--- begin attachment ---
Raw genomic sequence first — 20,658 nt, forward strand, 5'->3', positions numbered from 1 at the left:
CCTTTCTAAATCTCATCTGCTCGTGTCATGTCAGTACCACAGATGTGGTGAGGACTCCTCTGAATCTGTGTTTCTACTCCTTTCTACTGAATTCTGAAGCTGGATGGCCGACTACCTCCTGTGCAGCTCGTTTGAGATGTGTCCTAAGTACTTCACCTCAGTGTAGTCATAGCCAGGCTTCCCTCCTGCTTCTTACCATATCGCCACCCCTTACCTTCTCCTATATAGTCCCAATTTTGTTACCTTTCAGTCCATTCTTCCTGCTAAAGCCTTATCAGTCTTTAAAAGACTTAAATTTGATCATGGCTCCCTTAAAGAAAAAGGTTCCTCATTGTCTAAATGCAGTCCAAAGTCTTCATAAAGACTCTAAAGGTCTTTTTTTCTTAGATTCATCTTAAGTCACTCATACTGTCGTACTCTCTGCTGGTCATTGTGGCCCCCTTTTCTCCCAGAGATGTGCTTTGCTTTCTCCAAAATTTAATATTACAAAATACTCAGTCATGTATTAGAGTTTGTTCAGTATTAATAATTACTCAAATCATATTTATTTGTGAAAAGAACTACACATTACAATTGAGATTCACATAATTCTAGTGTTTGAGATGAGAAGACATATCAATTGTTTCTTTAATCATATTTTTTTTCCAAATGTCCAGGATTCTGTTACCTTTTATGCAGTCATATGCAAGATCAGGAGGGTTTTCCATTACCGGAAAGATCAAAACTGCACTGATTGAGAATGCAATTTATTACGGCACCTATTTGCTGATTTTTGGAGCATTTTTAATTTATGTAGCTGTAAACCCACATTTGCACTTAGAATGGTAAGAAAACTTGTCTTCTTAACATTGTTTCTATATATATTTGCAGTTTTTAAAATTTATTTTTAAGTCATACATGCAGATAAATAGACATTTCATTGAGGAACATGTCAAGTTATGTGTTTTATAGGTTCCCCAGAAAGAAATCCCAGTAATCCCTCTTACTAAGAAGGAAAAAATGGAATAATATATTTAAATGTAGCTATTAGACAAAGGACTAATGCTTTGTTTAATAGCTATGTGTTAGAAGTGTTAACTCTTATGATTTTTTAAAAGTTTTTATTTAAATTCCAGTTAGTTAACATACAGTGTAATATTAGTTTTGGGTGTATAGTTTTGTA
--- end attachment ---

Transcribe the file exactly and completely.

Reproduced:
Raw genomic sequence first — 20,658 nt, forward strand, 5'->3', positions numbered from 1 at the left:
CCTTTCTAAATCTCATCTGCTCGTGTCATGTCAGTACCACAGATGTGGTGAGGACTCCTCTGAATCTGTGTTTCTACTCCTTTCTACTGAATTCTGAAGCTGGATGGCCGACTACCTCCTGTGCAGCTCGTTTGAGATGTGTCCTAAGTACTTCACCTCAGTGTAGTCATAGCCAGGCTTCCCTCCTGCTTCTTACCATATCGCCACCCCTTACCTTCTCCTATATAGTCCCAATTTTGTTACCTTTCAGTCCATTCTTCCTGCTAAAGCCTTATCAGTCTTTAAAAGACTTAAATTTGATCATGGCTCCCTTAAAGAAAAAGGTTCCTCATTGTCTAAATGCAGTCCAAAGTCTTCATAAAGACTCTAAAGGTCTTTTTTTCTTAGATTCATCTTAAGTCACTCATACTGTCGTACTCTCTGCTGGTCATTGTGGCCCCCTTTTCTCCCAGAGATGTGCTTTGCTTTCTCCAAAATTTAATATTACAAAATACTCAGTCATGTATTAGAGTTTGTTCAGTATTAATAATTACTCAAATCATATTTATTTGTGAAAAGAACTACACATTACAATTGAGATTCACATAATTCTAGTGTTTGAGATGAGAAGACATATCAATTGTTTCTTTAATCATATTTTTTTTCCAAATGTCCAGGATTCTGTTACCTTTTATGCAGTCATATGCAAGATCAGGAGGGTTTTCCATTACCGGAAAGATCAAAACTGCACTGATTGAGAATGCAATTTATTACGGCACCTATTTGCTGATTTTTGGAGCATTTTTAATTTATGTAGCTGTAAACCCACATTTGCACTTAGAATGGTAAGAAAACTTGTCTTCTTAACATTGTTTCTATATATATTTGCAGTTTTTAAAATTTATTTTTAAGTCATACATGCAGATAAATAGACATTTCATTGAGGAACATGTCAAGTTATGTGTTTTATAGGTTCCCCAGAAAGAAATCCCAGTAATCCCTCTTACTAAGAAGGAAAAAATGGAATAATATATTTAAATGTAGCTATTAGACAAAGGACTAATGCTTTGTTTAATAGCTATGTGTTAGAAGTGTTAACTCTTATGATTTTTTAAAAGTTTTTATTTAAATTCCAGTTAGTTAACATACAGTGTAATATTAGTTTTGGGTGTATAGTTTTGTA